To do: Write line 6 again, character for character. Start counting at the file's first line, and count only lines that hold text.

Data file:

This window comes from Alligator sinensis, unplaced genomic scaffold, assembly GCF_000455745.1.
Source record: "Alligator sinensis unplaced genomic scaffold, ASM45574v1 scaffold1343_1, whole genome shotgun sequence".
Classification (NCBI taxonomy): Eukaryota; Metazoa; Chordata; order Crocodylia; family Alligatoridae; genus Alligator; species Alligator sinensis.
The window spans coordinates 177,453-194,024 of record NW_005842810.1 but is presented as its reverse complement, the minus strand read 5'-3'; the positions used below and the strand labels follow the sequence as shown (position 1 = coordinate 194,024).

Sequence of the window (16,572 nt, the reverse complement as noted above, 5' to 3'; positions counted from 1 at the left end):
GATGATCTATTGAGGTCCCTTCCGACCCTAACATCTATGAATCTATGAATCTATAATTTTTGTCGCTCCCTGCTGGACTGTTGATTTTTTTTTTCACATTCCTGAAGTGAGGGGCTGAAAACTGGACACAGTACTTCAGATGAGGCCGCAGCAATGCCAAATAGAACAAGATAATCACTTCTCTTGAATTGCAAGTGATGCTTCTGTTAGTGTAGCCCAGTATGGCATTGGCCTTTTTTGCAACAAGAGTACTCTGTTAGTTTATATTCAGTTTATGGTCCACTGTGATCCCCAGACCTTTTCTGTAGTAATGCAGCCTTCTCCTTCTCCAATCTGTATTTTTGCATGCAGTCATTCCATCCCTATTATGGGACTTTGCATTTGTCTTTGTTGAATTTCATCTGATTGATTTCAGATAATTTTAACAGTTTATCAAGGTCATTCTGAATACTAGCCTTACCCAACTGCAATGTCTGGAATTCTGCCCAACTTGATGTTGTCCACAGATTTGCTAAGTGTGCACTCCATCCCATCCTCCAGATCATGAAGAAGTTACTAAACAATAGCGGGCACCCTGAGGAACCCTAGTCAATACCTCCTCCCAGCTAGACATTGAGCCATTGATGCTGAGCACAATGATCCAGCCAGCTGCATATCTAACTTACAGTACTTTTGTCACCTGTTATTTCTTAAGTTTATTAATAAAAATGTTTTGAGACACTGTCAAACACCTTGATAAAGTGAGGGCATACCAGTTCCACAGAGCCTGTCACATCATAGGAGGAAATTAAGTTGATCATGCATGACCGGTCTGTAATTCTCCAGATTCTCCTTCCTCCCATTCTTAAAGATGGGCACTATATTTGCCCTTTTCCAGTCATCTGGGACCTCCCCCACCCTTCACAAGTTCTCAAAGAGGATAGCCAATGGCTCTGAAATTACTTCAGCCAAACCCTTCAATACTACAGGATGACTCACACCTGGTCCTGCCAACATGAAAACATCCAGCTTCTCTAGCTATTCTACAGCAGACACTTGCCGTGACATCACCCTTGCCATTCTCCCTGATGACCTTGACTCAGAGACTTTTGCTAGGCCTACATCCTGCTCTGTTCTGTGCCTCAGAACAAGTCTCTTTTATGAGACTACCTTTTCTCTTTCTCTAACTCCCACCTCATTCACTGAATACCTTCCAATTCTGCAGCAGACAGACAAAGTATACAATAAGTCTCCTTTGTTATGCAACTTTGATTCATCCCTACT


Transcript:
GATGATCTATTGAGGTCCCTTCCGACCCTAACATCTATGAATCTATGAATCTATAATTTTTGTCGCTCCCTGCTGGACTGTTGATTTTTTTTTTCACATTCCTGAAGTGAGGGGCTGAAAACTGGACACAGTACTTCAGATGAGGCCGCAGCAATGCCAAATAGAACAAGATAATCACTTCTCTTGAATTGCAAGTGATGCTTCTGTTAGTGTAGCCCAGTATGGCATTGGCCTTTTTTGCAACAAGAGTACTCTGTTAGTTTATATTCAGTTTATGGTCCACTGTGATCCCCAGACCTTTTCTGTAGTAATGCAGCCTTCTCCTTCTCCAATCTGTATTTTTGCATGCAGTCATTCCATCCCTATTATGGGACTTTGCATTTGTCTTTGTTGAATTTCATCTGATTGATTTCAGATAATTTTAACAGTTTATCAAGGTCATTCTGAATACTAGCCTTACCCAACTGCAATGTCTGGAATTCTGCCCAACTTGATGTTGTCCACAGATTTGCTAAGTGTGCACTCCATCCCATCCTCCAGATCATGAAGAAGTTACTAAACAATAGCGGGCACCCTGAGGAACCCTAGTCAATACCTCCTCCCAGCTAGACATTGAGCCATTGATGCTGAGCACAATGATCCAGCCAGCTGCATATCTAACTTACAGTACTTTTGTCACCTGTTATTTCTTAAGTTTATTAATAAAAATGTTTTGAGACACTGTCAAACACCTTGATAAAGTGAGGGCATACCAGTTCCACAGAGCCTGTCACATCATAGGAGGAAATTAAGTTGATCATGCATGACCGGTCTGTAATTCTCCAGATTCTCCTTCCTCCCATTCTTAAAGATGGGCACTATATTTGCCCTTTTCCAGTCATCTGGGACCTCCCCCACCCTTCACAAGTTCTCAAAGAGGATAGCCAATGGCTCTGAAATTACTTCAGCCAAACCCTTCAATACTACAGGATGACTCACACCTGGTCCTGCCAACATGAAAACATCCAGCTTCTCTAGCTATTCTACAGCAGACACTTGCCGTGACATCACCCTTGCCATTCTCCCTGATGACCTTGACTCAGAGACTTTTGCTAGGCCTACATCCTGCTCTGTTCTGTGCCTCAGAACAAGTCTCTTTTATGAGACTACCTTTTCTCTTTCTCTAACTCCCACCTCATTCACTGAATACCTTCCAATTCTGCAGCAGACAGACAAAGTATACAATAAGTCTCCTTTGTTATGCAACTTTGATTCATCCCTACT